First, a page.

Field Monitoring Program
The Field Monitoring Program has been operating since 2006 and aims to collect data on population dynamics of these three marsupial carnivores, and the prevalence of DFTD within the wilderness of Cradle Mountain. This is achieved through the use of remote infra-red cameras, road kill surveys, spotlight surveys and liaising with the local community and visitors to the sanctuary. We have used unobtrusive IR camera monitoring techniques to survey populations of devils and quolls within the Cradle Mountain area for more than 10 years, this has provided invaluable insight into the local wild populations. The ongoing work has been made possible through working closely with various organisations namely DPIPWE, Cradle Coast NRM, Save the Tasmanian Devil Program, University of Tasmania, Parks and Wildlife service, Tasmanian Land Conservancy and local operators and landowners. The associated field work includes; locating and checking of IR cameras and the retrieving and collating of data, our field staff are often assisted through volunteers and students to the sanctuary and over many years we have been able to collect valuable data that contribute to conservation efforts for these species.
Orphan Rehabilitation Program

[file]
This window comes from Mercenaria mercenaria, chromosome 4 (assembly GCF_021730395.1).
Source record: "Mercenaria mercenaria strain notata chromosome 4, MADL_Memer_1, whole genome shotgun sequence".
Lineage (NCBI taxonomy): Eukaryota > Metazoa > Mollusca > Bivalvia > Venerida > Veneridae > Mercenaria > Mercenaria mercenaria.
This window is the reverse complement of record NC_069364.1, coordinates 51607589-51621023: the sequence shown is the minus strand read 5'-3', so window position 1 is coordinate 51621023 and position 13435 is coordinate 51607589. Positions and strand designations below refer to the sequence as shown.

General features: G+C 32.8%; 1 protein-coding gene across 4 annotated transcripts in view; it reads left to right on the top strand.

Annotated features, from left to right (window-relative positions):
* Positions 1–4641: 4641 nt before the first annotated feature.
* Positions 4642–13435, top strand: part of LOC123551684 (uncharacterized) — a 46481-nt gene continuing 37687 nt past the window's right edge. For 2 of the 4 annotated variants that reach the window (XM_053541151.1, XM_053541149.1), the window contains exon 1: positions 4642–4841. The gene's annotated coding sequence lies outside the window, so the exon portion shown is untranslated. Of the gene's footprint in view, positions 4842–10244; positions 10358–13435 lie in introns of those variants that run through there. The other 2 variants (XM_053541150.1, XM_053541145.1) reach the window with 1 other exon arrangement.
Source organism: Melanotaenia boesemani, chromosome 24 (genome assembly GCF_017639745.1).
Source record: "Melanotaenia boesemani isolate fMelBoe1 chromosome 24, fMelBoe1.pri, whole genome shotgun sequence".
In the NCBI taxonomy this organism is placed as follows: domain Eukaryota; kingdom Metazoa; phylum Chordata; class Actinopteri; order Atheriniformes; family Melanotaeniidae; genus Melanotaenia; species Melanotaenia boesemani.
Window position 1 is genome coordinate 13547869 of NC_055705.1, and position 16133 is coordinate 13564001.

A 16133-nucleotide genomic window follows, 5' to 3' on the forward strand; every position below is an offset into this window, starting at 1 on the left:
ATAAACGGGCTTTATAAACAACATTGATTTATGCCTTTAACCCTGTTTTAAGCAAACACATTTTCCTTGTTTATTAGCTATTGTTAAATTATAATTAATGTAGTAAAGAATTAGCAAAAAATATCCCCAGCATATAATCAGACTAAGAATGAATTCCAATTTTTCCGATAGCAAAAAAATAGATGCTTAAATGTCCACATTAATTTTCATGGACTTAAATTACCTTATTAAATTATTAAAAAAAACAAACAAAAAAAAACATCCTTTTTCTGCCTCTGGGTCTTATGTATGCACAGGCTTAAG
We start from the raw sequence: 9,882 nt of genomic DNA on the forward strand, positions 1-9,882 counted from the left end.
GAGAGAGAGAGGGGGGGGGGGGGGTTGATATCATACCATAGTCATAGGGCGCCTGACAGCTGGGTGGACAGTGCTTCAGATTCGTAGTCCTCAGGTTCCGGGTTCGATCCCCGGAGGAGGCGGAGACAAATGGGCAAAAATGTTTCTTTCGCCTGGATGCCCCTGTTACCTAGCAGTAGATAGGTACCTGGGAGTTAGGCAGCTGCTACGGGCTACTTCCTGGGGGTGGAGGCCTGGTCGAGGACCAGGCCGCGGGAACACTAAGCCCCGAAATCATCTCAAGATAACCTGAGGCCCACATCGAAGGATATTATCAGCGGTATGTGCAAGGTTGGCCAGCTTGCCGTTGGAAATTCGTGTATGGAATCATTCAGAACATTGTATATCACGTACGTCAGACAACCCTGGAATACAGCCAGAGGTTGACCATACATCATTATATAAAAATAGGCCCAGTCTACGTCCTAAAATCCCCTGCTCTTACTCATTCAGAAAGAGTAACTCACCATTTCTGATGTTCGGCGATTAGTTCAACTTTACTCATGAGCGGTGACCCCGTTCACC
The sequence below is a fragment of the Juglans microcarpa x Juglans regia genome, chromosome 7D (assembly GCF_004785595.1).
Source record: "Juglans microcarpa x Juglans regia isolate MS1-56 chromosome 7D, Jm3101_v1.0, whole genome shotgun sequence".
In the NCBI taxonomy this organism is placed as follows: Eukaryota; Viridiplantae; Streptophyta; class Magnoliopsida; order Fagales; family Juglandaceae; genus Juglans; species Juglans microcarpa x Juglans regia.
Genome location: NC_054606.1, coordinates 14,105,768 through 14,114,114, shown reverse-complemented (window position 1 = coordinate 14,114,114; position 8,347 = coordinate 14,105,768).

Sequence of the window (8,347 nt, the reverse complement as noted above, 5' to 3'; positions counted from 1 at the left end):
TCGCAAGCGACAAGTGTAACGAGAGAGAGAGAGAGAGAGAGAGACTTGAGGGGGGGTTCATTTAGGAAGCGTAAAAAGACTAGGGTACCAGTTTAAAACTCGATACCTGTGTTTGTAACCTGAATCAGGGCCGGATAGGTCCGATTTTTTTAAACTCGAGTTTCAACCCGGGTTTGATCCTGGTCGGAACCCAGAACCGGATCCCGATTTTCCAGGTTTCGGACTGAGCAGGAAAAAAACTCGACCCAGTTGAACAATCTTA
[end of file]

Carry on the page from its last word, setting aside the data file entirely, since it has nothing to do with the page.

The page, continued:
Devils@Cradle staff may receive a patient or two around spring time every year, and orphan rehabilitation is a role we cherish – there is nothing quite like being a mother to a joey devil or quoll and seeing them develop to maturity either within captivity or reintroduced back into the wild. With the risk of DFTD orphaned devils are managed under a specific set of protocol. The facility is licensed under the government wildlife carer program and staff are trained and experienced in the hand-rearing of devils and quolls, as well as a number of other native species. Being on the doorstep of Cradle Mountain National Park, which is home to a diverse range of native wildlife, it is an important part of the job and is integral to conservation efforts for our endangered species – for some, one animal’s life can contribute significantly to the overall population. The program also works to assist in the treatment and rehabilitation of injured wildlife so that they can be safely returned to the wild.